Two students awarded new scholarship for students of Native American heritage
August 2, 2015
Two students from Northeastern Oklahoma A&M College (NEO) have received the first-ever Illinois Heritage Scholarship, a full-tuition transfer scholarship awarded to students of Native American heritage for up to six semesters of study.
The scholarship, announced in February, is the product of a collaboration between the Peoria Tribe of Indians and the University.
PJ Attocknie, 34, from Quapaw, Oklahoma, is one of the students who was awarded the scholarship. Although he has already earned two degrees, one in Native American Studies and the other in business administration, from NEO, he hopes the University’s online Earth, Society and Environmental Sustainability program will help him obtain a career in tribal leadership.
“Being Native American means a lot to me,” Attocknie said. “I want to help tribal members accomplish anything they want to accomplish, educational-wise or whatever they feel they need to go out and get. This (program) will help me understand the environmental world and help me apply it to what they need.”
Attocknie has lived in Quapaw all his life. He graduated from Quapaw High School in 1999.
“I tried college at NEO right after that, and then I tried going to NSU, but I didn’t want to do this college life with school work anymore, so I just came back home and worked,” Attocknie said.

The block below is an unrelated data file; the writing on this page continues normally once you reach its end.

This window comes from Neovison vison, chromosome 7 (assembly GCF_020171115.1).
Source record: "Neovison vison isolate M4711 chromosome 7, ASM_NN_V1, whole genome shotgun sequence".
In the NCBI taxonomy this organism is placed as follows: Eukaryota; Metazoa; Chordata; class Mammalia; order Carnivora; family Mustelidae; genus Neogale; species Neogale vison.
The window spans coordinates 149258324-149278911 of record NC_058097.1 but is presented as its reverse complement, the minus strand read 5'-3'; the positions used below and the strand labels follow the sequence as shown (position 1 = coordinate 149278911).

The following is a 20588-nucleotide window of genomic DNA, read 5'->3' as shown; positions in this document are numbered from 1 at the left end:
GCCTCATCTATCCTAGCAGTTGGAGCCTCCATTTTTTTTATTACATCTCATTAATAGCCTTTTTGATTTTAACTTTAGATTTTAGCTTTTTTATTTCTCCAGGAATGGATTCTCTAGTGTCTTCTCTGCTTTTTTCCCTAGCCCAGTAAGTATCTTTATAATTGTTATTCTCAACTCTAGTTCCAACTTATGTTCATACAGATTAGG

However, after his oldest son entered into his life, his direction in life changed.
“My oldest son … started high school and had a little trouble with his work,” Attocknie said. “I was kind of wanting to go back to school, so when he started to get into trouble, I started school again at NEO to show him that if I can do this, then he can do it. I was working, going to his games, doing online classes and still getting decent grades. It showed him that he can go out and do all this stuff as well.”
Attocknie works full-time as a security officer at Downstream Casino, raises five children, coaches football and will soon be taking classes online.
“I’ve had my hands full,” Attocknie said.
Yet when this scholarship presented itself, he took advantage of it.
“I just filled it out not really knowing what this scholarship was. Now this opportunity’s here, and I just have to finish; go get it!”
Kolton Kitterman, 19, from Oologah, Oklahoma, is the other scholarship recipient. He will transfer as a sophomore into the Kinesiology program at the University. He plans to use his degree to become a physical therapist.
Although he is transferring to the University, he said his time at NEO was life-changing.
“It was amazing at NEO. I was actually the mascot and became a cheerleader as well. My coaches and teammates are sad to see me leave, but they know that it’s a great opportunity for me and they’re excited for me at the same time,” Kitterman said.
Kitterman, like Attocknie, wants to give back to his community through this opportunity.
“There’s so much to being a Native American. My family is really involved with it. One of my great, great grandparents was on the Trail of Tears and was one of the first Indians to lead a tribe across the Trail of Tears without an army escort. So it means quite a bit to me,” Kitterman said.
He hopes to be a role model for younger Native Americans.
“It’s true that Native Americans can do a lot more than what people think. Many people think that Native Americans are just on reservations, but we’re just as intelligent as any other race or ethnicity,” he said. “I want to be able to show (Native Americans) that if you work hard and put yourself out there, anything’s possible.”